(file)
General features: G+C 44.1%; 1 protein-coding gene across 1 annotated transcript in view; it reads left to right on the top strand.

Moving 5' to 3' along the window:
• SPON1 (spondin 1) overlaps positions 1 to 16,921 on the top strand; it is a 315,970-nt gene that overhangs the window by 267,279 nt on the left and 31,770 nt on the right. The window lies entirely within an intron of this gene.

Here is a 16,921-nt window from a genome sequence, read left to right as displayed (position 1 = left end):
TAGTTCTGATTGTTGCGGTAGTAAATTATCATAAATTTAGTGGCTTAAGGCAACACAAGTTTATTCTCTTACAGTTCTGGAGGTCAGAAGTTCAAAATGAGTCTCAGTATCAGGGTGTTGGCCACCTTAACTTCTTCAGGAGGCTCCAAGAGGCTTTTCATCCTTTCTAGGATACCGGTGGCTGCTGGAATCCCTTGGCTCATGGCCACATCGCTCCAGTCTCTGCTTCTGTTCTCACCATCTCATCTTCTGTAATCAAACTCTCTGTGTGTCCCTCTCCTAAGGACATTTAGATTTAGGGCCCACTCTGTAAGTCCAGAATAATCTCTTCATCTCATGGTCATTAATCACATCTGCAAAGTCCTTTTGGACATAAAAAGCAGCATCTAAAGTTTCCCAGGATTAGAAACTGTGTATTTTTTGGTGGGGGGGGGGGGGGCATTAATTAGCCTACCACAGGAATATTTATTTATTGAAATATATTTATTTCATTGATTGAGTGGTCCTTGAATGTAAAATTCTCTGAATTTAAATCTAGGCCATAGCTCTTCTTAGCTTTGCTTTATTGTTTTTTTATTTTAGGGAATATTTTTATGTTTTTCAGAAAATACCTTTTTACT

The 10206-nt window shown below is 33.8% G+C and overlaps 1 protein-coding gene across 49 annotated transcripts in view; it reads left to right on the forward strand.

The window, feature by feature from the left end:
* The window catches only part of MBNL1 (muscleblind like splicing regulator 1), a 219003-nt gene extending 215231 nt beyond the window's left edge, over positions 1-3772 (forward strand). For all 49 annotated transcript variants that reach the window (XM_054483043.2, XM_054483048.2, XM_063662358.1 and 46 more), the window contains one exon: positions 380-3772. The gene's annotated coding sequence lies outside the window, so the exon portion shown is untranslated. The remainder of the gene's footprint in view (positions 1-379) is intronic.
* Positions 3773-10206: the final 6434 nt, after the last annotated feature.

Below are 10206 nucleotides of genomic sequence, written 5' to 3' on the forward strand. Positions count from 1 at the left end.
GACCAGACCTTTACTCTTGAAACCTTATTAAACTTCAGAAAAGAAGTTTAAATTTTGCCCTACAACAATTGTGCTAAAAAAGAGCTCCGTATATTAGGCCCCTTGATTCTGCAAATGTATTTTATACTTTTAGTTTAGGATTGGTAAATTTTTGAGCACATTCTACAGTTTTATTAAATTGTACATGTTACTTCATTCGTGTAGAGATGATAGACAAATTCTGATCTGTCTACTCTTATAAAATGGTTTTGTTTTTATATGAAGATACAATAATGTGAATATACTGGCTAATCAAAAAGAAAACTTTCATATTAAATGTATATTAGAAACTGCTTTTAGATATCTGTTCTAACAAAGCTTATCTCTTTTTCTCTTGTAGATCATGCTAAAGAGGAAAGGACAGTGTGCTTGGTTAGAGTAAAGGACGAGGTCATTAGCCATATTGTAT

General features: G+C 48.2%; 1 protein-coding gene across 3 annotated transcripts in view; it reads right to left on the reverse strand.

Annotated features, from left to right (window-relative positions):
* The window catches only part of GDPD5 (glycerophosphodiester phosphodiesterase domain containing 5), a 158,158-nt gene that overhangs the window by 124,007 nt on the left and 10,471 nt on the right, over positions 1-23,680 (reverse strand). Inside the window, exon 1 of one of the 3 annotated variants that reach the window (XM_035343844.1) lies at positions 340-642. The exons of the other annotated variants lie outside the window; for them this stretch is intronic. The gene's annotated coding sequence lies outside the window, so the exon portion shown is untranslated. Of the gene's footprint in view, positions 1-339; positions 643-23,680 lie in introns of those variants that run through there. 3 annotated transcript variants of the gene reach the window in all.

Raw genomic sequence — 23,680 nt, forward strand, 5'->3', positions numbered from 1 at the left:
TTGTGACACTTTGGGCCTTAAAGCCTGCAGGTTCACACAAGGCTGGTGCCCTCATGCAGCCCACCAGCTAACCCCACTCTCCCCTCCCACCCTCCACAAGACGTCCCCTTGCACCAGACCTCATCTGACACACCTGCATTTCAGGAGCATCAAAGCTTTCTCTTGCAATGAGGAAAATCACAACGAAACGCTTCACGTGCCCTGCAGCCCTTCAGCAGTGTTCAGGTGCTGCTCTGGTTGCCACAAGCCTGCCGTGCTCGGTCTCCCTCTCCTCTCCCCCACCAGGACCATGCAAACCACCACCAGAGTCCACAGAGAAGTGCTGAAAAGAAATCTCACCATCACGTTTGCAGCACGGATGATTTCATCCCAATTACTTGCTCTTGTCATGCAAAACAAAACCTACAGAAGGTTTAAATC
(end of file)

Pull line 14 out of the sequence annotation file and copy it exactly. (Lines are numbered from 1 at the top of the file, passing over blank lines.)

* The window catches only part of GDPD5 (glycerophosphodiester phosphodiesterase domain containing 5), a 158,158-nt gene that overhangs the window by 124,007 nt on the left and 10,471 nt on the right, over positions 1-23,680 (reverse strand). Inside the window, exon 1 of one of the 3 annotated variants that reach the window (XM_035343844.1) lies at positions 340-642. The exons of the other annotated variants lie outside the window; for them this stretch is intronic. The gene's annotated coding sequence lies outside the window, so the exon portion shown is untranslated. Of the gene's footprint in view, positions 1-339; positions 643-23,680 lie in introns of those variants that run through there. 3 annotated transcript variants of the gene reach the window in all.